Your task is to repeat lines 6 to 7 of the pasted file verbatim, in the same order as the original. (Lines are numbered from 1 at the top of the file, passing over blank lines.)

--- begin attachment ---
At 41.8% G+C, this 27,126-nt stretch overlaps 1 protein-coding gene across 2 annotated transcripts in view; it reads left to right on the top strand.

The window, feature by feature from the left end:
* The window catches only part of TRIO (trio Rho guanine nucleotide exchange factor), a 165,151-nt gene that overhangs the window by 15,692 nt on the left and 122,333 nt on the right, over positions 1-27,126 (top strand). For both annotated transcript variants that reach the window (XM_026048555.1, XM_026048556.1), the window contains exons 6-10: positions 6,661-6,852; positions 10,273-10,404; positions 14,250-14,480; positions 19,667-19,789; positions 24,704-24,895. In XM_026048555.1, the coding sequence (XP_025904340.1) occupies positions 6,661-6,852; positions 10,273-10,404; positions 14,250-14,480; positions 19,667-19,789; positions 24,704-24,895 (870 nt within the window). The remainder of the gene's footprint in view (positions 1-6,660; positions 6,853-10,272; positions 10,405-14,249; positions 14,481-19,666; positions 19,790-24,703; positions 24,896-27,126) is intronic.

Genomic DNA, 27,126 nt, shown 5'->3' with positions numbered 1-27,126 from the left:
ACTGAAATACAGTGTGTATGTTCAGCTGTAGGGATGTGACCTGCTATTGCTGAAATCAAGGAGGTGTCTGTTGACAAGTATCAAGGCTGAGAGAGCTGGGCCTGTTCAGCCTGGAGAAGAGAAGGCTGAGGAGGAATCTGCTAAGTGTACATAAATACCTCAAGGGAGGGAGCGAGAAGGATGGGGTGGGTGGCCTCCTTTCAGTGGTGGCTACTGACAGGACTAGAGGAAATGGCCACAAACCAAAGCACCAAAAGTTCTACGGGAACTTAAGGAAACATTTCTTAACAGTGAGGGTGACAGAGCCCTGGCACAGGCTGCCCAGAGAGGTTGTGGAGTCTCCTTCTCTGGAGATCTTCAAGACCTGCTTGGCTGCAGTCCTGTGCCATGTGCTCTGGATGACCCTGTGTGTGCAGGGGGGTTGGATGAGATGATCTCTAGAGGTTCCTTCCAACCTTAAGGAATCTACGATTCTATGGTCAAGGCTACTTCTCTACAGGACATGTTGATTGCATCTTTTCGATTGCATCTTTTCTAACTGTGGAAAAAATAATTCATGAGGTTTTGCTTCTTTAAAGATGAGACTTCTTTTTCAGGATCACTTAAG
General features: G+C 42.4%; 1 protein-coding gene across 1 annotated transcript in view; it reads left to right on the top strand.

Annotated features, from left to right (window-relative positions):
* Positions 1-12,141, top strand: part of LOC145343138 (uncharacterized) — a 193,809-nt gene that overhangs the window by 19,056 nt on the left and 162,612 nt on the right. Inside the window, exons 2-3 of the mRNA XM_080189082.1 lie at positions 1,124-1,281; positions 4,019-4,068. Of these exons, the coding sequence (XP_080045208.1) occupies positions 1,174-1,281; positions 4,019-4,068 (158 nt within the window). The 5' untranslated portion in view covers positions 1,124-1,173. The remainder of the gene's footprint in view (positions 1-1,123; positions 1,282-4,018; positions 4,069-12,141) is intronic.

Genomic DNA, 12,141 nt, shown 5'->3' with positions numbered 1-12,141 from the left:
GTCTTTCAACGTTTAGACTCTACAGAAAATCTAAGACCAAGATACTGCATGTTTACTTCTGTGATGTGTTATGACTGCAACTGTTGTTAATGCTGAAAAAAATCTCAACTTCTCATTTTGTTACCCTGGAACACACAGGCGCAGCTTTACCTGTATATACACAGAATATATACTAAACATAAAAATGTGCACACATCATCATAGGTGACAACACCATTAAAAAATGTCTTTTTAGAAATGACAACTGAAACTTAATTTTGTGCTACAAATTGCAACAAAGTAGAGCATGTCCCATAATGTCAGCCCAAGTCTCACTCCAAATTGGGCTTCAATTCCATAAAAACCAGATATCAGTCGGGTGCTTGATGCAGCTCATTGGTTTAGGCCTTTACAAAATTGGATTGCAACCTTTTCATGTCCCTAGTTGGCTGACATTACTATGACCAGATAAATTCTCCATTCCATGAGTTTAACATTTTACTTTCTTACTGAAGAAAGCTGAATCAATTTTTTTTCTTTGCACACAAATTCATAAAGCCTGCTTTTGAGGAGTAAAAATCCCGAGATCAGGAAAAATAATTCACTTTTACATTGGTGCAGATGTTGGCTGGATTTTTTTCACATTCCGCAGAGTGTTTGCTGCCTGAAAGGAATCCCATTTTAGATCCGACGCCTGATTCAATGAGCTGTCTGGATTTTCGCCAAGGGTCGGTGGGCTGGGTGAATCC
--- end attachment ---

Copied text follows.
General features: G+C 42.4%; 1 protein-coding gene across 1 annotated transcript in view; it reads left to right on the top strand.

Annotated features, from left to right (window-relative positions):